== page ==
Can I take from my IRA to pay off my daughter’s college loans?

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Q. Can I take from my IRA to pay off my daughter’s college loans?
— Dad

A. The simple answer is yes, but whether you should is the bigger issue.

There are several factors before making this decision.

First, consider the tax treatment of IRA distributions.

“Distributions from IRAs are treated as earned income in the year that they are taken,” said Ken Van Leeuwen, a certified financial planner with Van Leeuwen & Company in Princeton. “This means you will have to pay income taxes on the amount that is withdrawn.”

If you proceed, it’s important to consider the amount of money you plan to withdraw, Van Leeuwen said. The amount you take will be added to your taxable income for the year and could potentially bump you up to a higher tax bracket.

The next thing to consider is your age.

If you are under 59 ½, you will incur a 10 percent penalty on any withdrawals from the IRA.

“There are some exceptions to this rule, however, repaying student loans is not one of them,” he said.

So you could owe both taxes and penalties.

That means you should consider other buckets of money to pay off the loans, he said.

Van Leeuwen said if you don’t have cash available in other after-tax accounts, you may want to consider a 401(k) loan.

“If you are enrolled in a retirement plan through your employer, it is possible that you will be able to get a loan on the value of your account,” he said. “This amount is usually limited to the lesser of 50 percent of your account value, or $50,000, so depending on the loan balance and the amount of assets in your 401(k), this may work.”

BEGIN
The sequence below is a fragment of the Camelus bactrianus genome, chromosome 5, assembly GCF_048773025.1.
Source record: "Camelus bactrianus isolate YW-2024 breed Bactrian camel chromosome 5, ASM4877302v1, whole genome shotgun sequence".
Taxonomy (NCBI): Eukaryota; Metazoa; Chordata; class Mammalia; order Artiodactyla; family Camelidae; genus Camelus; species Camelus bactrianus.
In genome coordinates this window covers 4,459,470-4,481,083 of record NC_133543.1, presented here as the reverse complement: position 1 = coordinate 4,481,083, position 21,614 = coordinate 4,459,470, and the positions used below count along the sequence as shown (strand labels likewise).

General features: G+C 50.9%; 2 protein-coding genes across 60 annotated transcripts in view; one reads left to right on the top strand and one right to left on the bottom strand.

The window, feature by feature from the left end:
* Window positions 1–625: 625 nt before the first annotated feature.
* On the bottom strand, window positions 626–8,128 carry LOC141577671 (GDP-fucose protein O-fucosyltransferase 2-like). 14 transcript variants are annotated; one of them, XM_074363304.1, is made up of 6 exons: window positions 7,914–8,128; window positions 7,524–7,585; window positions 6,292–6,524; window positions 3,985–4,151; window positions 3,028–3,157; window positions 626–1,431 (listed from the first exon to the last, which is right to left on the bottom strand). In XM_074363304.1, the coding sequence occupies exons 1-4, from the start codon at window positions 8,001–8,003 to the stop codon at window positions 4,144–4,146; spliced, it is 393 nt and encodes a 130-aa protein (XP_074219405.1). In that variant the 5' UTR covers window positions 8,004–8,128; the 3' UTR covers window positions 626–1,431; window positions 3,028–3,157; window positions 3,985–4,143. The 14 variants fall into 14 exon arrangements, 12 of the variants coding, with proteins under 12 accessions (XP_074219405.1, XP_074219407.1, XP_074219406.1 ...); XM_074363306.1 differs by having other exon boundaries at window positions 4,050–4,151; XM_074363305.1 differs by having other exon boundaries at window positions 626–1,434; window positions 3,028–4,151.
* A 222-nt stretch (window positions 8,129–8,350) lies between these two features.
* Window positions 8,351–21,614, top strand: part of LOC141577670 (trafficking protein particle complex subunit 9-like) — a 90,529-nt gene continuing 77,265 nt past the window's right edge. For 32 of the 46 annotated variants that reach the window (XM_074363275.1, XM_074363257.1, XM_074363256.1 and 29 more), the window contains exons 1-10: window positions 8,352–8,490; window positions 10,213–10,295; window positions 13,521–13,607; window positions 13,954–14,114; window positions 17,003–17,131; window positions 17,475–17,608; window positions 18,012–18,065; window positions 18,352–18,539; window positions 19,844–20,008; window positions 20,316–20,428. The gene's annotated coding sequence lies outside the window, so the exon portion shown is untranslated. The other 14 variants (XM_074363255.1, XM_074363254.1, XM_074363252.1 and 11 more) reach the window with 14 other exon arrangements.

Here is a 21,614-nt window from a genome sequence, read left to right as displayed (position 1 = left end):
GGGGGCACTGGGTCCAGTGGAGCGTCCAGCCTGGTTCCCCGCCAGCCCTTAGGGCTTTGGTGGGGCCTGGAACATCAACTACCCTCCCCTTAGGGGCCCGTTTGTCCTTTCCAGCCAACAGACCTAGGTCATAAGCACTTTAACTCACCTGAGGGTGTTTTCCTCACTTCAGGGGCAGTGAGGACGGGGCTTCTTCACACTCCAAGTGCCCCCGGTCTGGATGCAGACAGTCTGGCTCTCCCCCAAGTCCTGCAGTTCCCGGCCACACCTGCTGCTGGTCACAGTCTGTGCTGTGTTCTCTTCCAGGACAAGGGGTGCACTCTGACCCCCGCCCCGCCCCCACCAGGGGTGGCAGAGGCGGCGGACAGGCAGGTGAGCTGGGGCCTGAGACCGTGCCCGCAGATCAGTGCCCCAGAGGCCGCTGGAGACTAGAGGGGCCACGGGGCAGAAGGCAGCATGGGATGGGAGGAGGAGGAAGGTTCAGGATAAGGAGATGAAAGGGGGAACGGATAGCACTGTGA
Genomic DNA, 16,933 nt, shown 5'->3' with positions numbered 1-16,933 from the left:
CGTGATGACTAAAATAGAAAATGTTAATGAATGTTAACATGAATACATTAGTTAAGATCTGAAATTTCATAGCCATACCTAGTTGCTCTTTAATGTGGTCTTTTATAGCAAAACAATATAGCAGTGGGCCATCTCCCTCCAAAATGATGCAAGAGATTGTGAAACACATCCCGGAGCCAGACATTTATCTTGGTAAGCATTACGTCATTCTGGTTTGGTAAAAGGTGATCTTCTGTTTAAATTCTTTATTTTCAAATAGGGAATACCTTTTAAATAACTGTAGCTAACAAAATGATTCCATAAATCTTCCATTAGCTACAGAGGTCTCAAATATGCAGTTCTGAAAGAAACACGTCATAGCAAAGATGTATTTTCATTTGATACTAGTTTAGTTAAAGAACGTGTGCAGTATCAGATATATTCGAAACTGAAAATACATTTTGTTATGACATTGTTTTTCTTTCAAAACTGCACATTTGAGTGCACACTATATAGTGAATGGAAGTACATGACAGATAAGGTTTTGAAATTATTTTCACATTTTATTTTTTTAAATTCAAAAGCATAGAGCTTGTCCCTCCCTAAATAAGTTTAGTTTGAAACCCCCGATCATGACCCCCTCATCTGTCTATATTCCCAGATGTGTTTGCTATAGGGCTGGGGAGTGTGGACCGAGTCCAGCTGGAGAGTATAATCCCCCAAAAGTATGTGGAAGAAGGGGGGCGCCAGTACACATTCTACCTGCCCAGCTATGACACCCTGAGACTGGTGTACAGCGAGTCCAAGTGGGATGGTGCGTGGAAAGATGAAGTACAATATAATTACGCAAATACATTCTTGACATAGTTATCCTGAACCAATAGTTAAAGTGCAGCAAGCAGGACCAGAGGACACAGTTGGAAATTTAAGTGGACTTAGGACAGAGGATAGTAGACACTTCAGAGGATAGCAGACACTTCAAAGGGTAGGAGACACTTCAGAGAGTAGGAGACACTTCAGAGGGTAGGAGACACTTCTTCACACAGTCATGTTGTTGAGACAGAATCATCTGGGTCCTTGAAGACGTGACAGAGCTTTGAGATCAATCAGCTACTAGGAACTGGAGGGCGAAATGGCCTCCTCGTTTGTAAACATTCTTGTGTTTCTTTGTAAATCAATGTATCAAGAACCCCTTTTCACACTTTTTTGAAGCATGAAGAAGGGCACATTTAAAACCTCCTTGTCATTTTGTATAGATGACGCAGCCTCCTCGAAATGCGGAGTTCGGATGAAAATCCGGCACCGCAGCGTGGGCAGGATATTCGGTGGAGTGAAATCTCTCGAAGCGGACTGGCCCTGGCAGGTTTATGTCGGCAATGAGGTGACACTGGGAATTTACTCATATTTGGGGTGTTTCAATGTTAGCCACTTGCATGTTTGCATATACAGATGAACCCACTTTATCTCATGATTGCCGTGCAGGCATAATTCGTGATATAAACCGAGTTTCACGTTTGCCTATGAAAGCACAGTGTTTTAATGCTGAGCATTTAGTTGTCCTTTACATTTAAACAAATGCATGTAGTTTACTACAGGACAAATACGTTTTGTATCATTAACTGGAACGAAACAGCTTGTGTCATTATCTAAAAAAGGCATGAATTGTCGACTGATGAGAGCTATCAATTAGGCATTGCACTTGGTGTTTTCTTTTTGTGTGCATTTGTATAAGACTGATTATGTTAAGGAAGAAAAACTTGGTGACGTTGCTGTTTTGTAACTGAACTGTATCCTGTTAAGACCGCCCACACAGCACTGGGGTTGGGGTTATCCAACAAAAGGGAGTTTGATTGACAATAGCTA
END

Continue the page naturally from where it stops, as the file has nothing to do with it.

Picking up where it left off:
Van Leeuwen said when utilizing this strategy, it is important to understand that you are borrowing the funds from yourself, so all future payments of principal and interest are deposited back into your 401(k).

But make sure you remember that if you leave or lose your job, you’ll have to pay back a 401(k) loan relatively quickly, it could be treated as an early distribution and you could face taxes and penalties.

And with taking from any retirement account for another purpose, you’re putting your future retirement at risk.

Your daughter may have the option of refinancing her loans or using a better repayment plan. Just don’t let your student debt hold your retirement hostage.

Email your questions to moc.p1573567400leHye1573567400noMJN1573567400@ksA1573567400.

This story was originally published on July 25, 2019.

NJMoneyHelp.com presents certain general financial planning principles and advice, but should never be viewed as a substitute for obtaining advice from a personal professional advisor who understands your unique individual circumstances.